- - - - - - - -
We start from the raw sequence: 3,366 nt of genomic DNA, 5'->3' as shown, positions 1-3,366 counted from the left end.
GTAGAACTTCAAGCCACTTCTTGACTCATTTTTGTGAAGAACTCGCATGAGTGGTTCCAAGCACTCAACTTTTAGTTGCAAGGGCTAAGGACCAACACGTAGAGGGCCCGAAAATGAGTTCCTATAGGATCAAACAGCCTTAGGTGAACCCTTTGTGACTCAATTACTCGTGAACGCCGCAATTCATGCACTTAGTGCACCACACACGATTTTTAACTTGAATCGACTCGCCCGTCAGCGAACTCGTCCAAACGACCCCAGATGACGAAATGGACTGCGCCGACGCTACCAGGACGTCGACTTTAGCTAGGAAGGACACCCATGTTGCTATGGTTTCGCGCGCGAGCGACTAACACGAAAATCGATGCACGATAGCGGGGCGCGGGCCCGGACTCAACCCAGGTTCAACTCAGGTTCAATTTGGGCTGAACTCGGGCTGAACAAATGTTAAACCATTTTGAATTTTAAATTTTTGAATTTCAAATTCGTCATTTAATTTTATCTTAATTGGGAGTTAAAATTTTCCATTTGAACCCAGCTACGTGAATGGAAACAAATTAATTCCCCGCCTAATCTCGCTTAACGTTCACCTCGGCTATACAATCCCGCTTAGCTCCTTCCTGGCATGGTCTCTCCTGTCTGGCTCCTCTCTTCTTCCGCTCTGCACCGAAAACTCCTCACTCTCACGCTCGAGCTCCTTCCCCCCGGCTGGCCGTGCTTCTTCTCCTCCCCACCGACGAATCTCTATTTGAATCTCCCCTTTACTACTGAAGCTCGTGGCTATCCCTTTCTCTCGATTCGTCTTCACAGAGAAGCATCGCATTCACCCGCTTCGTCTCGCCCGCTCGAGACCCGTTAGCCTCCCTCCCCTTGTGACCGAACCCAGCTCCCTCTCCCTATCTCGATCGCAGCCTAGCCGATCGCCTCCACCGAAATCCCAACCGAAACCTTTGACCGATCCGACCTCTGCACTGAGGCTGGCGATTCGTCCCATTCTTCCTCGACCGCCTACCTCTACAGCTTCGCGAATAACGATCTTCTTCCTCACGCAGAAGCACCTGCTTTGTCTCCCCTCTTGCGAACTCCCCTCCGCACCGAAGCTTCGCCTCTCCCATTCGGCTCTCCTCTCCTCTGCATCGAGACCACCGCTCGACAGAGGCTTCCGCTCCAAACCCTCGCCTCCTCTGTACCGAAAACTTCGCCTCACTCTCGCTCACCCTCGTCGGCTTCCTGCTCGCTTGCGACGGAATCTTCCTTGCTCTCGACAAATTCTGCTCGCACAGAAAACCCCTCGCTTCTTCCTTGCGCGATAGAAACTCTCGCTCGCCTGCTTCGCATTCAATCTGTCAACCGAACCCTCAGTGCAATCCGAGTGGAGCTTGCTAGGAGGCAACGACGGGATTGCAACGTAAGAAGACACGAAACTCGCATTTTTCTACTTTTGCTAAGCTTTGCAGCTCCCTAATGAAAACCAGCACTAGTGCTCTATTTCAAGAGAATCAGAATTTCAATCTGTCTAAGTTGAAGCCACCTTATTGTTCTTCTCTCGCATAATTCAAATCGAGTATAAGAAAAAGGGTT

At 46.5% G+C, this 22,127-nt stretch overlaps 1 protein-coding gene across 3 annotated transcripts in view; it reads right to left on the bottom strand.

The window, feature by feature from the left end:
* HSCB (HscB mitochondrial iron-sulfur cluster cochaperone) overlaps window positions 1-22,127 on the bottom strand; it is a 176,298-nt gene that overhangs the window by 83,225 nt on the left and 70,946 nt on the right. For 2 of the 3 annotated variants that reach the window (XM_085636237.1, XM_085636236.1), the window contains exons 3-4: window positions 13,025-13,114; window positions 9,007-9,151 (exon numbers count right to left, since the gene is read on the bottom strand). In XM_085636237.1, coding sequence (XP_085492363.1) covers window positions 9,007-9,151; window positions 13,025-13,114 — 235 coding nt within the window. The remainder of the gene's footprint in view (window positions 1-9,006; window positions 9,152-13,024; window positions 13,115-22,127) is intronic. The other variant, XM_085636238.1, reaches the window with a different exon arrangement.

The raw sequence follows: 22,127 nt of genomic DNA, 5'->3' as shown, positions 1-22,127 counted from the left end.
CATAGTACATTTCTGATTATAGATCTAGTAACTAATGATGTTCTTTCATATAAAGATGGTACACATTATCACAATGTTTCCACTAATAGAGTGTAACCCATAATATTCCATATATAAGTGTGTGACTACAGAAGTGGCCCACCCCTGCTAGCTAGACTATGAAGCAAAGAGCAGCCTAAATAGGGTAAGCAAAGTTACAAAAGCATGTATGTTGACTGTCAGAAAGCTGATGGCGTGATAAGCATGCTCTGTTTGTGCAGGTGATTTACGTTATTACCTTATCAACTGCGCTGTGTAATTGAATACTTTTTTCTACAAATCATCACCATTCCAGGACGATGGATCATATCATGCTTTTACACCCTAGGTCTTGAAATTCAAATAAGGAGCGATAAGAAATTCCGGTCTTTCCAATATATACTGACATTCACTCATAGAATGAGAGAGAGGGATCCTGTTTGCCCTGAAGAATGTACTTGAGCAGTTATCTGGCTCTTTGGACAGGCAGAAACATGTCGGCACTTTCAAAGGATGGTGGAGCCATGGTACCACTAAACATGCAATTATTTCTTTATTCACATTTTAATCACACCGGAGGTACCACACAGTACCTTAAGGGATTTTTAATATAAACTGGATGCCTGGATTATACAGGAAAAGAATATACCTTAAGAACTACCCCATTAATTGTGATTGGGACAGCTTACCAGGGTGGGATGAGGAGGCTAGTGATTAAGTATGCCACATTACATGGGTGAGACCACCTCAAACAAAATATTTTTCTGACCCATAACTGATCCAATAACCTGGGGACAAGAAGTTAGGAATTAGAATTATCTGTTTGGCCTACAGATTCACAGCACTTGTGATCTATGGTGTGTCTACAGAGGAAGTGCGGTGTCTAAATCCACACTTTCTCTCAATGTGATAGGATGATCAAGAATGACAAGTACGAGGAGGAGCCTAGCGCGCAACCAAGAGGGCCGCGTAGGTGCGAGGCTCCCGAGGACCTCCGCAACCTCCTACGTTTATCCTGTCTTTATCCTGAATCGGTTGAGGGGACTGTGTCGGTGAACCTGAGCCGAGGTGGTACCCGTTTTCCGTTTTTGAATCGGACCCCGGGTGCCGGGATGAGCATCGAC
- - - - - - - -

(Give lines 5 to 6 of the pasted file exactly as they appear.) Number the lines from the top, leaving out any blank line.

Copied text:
* HSCB (HscB mitochondrial iron-sulfur cluster cochaperone) overlaps window positions 1-22,127 on the bottom strand; it is a 176,298-nt gene that overhangs the window by 83,225 nt on the left and 70,946 nt on the right. For 2 of the 3 annotated variants that reach the window (XM_085636237.1, XM_085636236.1), the window contains exons 3-4: window positions 13,025-13,114; window positions 9,007-9,151 (exon numbers count right to left, since the gene is read on the bottom strand). In XM_085636237.1, coding sequence (XP_085492363.1) covers window positions 9,007-9,151; window positions 13,025-13,114 — 235 coding nt within the window. The remainder of the gene's footprint in view (window positions 1-9,006; window positions 9,152-13,024; window positions 13,115-22,127) is intronic. The other variant, XM_085636238.1, reaches the window with a different exon arrangement.

The raw sequence follows: 22,127 nt of genomic DNA, 5'->3' as shown, positions 1-22,127 counted from the left end.